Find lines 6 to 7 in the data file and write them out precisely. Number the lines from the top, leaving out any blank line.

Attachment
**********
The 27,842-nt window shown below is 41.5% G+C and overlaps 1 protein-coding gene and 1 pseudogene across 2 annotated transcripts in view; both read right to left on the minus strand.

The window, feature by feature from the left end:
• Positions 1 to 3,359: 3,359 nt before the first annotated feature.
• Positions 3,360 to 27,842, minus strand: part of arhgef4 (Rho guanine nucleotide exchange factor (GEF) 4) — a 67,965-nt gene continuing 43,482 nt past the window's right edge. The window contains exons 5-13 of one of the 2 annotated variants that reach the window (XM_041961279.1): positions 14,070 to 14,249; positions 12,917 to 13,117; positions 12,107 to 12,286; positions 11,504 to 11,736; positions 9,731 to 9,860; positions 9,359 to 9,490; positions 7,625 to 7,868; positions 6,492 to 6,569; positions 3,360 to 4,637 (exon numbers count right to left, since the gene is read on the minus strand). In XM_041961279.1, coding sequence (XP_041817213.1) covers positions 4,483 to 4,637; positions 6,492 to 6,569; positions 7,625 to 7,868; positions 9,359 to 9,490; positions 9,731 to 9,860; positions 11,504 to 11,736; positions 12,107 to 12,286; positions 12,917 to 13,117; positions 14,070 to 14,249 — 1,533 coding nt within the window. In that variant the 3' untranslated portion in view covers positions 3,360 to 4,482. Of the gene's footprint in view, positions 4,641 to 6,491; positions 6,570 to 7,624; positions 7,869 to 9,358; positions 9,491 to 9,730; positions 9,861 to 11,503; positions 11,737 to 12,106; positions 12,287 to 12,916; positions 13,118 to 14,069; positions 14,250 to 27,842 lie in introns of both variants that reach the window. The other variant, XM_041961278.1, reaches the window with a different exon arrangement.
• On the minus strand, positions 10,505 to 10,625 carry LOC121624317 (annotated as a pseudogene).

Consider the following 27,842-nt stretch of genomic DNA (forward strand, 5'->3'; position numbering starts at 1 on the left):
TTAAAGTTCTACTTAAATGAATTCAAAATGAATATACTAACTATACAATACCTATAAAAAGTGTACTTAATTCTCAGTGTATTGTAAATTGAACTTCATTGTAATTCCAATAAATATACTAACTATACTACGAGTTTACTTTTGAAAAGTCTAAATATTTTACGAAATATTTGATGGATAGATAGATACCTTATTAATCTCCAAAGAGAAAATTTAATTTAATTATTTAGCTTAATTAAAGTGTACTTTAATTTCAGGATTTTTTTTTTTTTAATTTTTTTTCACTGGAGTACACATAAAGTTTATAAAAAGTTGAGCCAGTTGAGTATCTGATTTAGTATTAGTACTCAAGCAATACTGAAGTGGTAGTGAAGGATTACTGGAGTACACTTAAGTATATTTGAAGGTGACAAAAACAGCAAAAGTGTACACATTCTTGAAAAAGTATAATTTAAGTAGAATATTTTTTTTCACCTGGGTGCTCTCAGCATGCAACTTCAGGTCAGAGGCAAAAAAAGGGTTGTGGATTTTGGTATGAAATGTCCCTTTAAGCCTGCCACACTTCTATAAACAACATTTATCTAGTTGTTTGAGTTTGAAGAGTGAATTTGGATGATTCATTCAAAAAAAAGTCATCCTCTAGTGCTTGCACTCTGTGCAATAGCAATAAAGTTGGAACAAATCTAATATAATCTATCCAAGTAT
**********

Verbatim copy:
Consider the following 27,842-nt stretch of genomic DNA (forward strand, 5'->3'; position numbering starts at 1 on the left):
TTAAAGTTCTACTTAAATGAATTCAAAATGAATATACTAACTATACAATACCTATAAAAAGTGTACTTAATTCTCAGTGTATTGTAAATTGAACTTCATTGTAATTCCAATAAATATACTAACTATACTACGAGTTTACTTTTGAAAAGTCTAAATATTTTACGAAATATTTGATGGATAGATAGATACCTTATTAATCTCCAAAGAGAAAATTTAATTTAATTATTTAGCTTAATTAAAGTGTACTTTAATTTCAGGATTTTTTTTTTTTTAATTTTTTTTCACTGGAGTACACATAAAGTTTATAAAAAGTTGAGCCAGTTGAGTATCTGATTTAGTATTAGTACTCAAGCAATACTGAAGTGGTAGTGAAGGATTACTGGAGTACACTTAAGTATATTTGAAGGTGACAAAAACAGCAAAAGTGTACACATTCTTGAAAAAGTATAATTTAAGTAGAATATTTTTTTTCACCTGGGTGCTCTCAGCATGCAACTTCAGGTCAGAGGCAAAAAAAGGGTTGTGGATTTTGGTATGAAATGTCCCTTTAAGCCTGCCACACTTCTATAAACAACATTTATCTAGTTGTTTGAGTTTGAAGAGTGAATTTGGATGATTCATTCAAAAAAAAGTCATCCTCTAGTGCTTGCACTCTGTGCAATAGCAATAAAGTTGGAACAAATCTAATATAATCTATCCAAGTAT